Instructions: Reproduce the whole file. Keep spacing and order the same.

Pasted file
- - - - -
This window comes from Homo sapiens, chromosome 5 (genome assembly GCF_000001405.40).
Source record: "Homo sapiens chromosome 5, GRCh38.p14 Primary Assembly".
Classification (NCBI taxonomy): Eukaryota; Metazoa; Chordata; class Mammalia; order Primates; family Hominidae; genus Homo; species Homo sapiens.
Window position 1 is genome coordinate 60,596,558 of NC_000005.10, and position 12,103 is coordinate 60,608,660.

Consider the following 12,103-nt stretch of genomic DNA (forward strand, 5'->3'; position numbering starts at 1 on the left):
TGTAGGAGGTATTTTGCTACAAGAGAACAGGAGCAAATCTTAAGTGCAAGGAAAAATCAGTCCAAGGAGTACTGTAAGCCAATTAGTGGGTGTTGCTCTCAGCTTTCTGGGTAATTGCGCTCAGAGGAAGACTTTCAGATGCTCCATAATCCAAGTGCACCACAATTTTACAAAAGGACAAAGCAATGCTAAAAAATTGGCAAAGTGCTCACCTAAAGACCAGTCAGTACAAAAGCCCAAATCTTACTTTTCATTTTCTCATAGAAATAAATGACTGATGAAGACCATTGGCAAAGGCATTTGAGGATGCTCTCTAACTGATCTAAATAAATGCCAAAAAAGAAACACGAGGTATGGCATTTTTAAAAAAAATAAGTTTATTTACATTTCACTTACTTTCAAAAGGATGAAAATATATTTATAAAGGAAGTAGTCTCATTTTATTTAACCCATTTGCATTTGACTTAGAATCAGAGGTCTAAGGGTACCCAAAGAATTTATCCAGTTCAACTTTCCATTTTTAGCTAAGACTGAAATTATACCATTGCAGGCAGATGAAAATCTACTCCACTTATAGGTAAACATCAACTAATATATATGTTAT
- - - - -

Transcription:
This window comes from Homo sapiens, chromosome 5 (genome assembly GCF_000001405.40).
Source record: "Homo sapiens chromosome 5, GRCh38.p14 Primary Assembly".
Classification (NCBI taxonomy): Eukaryota; Metazoa; Chordata; class Mammalia; order Primates; family Hominidae; genus Homo; species Homo sapiens.
Window position 1 is genome coordinate 60,596,558 of NC_000005.10, and position 12,103 is coordinate 60,608,660.

Consider the following 12,103-nt stretch of genomic DNA (forward strand, 5'->3'; position numbering starts at 1 on the left):
TGTAGGAGGTATTTTGCTACAAGAGAACAGGAGCAAATCTTAAGTGCAAGGAAAAATCAGTCCAAGGAGTACTGTAAGCCAATTAGTGGGTGTTGCTCTCAGCTTTCTGGGTAATTGCGCTCAGAGGAAGACTTTCAGATGCTCCATAATCCAAGTGCACCACAATTTTACAAAAGGACAAAGCAATGCTAAAAAATTGGCAAAGTGCTCACCTAAAGACCAGTCAGTACAAAAGCCCAAATCTTACTTTTCATTTTCTCATAGAAATAAATGACTGATGAAGACCATTGGCAAAGGCATTTGAGGATGCTCTCTAACTGATCTAAATAAATGCCAAAAAAGAAACACGAGGTATGGCATTTTTAAAAAAAATAAGTTTATTTACATTTCACTTACTTTCAAAAGGATGAAAATATATTTATAAAGGAAGTAGTCTCATTTTATTTAACCCATTTGCATTTGACTTAGAATCAGAGGTCTAAGGGTACCCAAAGAATTTATCCAGTTCAACTTTCCATTTTTAGCTAAGACTGAAATTATACCATTGCAGGCAGATGAAAATCTACTCCACTTATAGGTAAACATCAACTAATATATATGTTAT